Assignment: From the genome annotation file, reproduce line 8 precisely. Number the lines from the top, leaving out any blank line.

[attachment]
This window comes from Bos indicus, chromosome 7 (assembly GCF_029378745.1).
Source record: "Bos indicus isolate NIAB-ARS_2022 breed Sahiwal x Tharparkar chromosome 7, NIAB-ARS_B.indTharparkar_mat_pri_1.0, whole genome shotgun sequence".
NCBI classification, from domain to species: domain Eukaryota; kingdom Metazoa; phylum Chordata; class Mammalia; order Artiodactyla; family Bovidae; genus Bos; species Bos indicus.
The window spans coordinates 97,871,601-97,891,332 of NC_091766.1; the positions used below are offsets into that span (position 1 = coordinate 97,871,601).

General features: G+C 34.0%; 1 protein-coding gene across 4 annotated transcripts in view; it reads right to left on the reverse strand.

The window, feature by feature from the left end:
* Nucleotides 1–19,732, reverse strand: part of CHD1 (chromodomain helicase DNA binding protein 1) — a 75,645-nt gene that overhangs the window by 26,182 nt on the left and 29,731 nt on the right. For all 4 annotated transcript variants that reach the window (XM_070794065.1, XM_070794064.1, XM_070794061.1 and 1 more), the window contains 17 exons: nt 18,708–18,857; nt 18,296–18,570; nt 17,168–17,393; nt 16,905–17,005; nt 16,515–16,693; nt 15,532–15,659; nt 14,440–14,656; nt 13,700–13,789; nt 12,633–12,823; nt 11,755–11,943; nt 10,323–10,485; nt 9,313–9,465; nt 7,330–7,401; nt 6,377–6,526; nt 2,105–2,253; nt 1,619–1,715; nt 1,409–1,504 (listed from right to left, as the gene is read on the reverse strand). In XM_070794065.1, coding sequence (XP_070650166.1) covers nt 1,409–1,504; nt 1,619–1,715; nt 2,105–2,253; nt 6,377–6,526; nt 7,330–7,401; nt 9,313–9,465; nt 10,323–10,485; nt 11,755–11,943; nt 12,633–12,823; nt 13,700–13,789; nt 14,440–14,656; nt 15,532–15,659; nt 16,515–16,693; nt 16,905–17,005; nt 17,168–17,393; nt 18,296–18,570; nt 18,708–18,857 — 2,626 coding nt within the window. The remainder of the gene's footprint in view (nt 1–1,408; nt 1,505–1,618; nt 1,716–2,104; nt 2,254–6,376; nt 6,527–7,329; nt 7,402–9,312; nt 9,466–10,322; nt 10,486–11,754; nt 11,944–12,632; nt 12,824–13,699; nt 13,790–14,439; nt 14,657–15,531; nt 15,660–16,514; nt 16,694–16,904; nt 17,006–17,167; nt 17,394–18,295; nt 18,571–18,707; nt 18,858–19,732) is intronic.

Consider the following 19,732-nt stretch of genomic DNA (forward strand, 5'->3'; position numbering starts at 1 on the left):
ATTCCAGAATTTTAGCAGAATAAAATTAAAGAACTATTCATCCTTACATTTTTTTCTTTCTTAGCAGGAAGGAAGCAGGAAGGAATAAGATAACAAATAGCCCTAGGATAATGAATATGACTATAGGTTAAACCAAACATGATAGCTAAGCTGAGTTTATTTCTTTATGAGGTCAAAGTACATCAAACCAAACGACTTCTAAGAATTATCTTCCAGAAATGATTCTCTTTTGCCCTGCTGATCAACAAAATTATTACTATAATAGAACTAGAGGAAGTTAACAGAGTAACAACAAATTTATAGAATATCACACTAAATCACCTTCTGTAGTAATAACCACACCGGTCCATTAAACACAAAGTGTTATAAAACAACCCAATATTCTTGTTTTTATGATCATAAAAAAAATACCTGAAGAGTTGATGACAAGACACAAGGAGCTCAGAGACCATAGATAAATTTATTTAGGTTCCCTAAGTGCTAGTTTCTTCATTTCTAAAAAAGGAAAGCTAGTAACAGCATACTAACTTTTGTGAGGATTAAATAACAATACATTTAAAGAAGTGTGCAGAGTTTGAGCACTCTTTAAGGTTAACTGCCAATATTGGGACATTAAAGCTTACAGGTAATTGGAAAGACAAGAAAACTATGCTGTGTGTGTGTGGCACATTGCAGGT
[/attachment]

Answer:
Consider the following 19,732-nt stretch of genomic DNA (forward strand, 5'->3'; position numbering starts at 1 on the left):